So I only ask you to give me the benefit of the doubt that my thinking is exactly the same – very conspicuous and self-critical – that I see at work in your above message. The only reason for my own strange behavior is that I have a PROOF in my hands and lying on the table that shows that this experiment needs to be re-assessed in terms of its safety before it can be rationally allowed to continue.

    So you have to distinguish between two identities of mine — the maximally cautious and tolerant and skeptical one that you presented us with above (the scientific ideal for millennia) and a hysterically screaming science that clamors for the benefit of the doubt that – allegedly – is owed to every hard result and for once to an acutely safety-relevant one.

    You won’t believe me, so everyone who passes by this website will bet, but this is how I feel. Thank you very much for your contribution.

  5. Marc van Lohuizen says:

    I’m a skeptic in the classical sense — suspending judgement on all things in the absence of certainty — and I pride myself on that.

    So I might beieve you. But what is the proof of which you speak?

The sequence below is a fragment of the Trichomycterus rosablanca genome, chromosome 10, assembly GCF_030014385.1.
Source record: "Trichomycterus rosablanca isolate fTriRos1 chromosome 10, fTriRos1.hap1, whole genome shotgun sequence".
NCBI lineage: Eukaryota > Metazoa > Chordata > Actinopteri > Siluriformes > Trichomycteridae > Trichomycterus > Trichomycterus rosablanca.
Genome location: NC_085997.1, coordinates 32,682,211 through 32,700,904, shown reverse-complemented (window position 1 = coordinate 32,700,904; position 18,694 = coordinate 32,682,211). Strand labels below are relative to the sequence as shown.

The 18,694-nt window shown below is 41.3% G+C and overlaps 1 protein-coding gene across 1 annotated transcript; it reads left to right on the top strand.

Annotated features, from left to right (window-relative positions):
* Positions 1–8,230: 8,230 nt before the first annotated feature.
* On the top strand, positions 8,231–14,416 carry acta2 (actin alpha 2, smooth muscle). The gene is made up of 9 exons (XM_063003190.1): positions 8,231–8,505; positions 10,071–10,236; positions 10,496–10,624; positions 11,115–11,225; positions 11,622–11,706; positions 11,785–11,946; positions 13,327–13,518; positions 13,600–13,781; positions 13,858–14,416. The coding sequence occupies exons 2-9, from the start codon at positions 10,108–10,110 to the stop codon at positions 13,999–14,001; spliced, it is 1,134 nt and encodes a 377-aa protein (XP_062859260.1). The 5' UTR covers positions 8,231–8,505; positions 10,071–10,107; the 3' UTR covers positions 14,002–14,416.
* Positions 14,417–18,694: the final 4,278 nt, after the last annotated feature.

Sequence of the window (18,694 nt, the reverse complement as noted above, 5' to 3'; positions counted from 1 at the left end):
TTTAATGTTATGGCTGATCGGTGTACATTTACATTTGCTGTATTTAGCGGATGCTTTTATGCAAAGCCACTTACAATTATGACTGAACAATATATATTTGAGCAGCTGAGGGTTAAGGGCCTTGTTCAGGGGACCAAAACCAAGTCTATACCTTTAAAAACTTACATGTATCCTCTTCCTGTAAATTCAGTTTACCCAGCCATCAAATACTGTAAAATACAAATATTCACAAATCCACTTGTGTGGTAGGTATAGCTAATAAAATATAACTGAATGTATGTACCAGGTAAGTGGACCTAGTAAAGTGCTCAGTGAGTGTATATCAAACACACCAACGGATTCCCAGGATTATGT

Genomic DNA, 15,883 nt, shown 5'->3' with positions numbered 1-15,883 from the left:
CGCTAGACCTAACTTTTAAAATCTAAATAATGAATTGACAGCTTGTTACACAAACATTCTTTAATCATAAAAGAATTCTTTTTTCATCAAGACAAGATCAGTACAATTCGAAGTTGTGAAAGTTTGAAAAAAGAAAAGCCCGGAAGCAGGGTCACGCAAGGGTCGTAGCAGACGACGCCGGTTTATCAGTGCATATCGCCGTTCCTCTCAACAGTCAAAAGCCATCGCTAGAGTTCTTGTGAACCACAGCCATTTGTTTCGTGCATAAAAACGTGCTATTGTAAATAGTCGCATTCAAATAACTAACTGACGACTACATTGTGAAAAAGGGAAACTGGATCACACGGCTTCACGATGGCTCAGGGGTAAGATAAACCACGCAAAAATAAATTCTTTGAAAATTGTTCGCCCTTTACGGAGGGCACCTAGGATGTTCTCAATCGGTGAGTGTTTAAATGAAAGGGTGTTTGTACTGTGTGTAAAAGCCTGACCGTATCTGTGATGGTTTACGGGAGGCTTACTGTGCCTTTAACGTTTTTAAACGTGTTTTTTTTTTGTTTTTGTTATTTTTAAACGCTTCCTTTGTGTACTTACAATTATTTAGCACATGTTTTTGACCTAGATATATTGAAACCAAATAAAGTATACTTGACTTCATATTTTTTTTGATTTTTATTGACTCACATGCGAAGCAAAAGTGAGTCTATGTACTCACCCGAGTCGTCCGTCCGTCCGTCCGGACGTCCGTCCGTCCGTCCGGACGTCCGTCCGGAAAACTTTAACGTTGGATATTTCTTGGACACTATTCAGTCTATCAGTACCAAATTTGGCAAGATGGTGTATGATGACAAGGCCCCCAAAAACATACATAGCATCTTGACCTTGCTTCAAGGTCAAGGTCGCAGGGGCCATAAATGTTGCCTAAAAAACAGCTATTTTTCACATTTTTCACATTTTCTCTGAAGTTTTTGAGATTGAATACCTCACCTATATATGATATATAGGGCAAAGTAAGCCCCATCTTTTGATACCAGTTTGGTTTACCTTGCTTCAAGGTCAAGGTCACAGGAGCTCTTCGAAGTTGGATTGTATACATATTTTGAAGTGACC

Incidentally, I hadn’t heard of “dynamical friction” before, but Wikipedia has an interesting article on the subject. Very informative.

    I also researched it further and found that there is scant to nonexistent evidence of Hawking radiation. All of the evidence we do have is effectively circumstantial. So, my apologies for seeming to assert that it was a definitively observed phenomenon.

    *IF* Big Bang cosmology is flawed (and I’ve said I believe it is), then it is indeed very possible that our high energy particle acclerator experiments may be creating conditions that potentially have *never* existed in the universe naturally. And yes, obviously that should be taken very seriously and might be existentially dangerous. But we must also be willing, I think, to take such risks anyway, shouldn’t we? Fortune favours the bold, after all… I mean, unless boldness kills us instead. I’d still go bold though.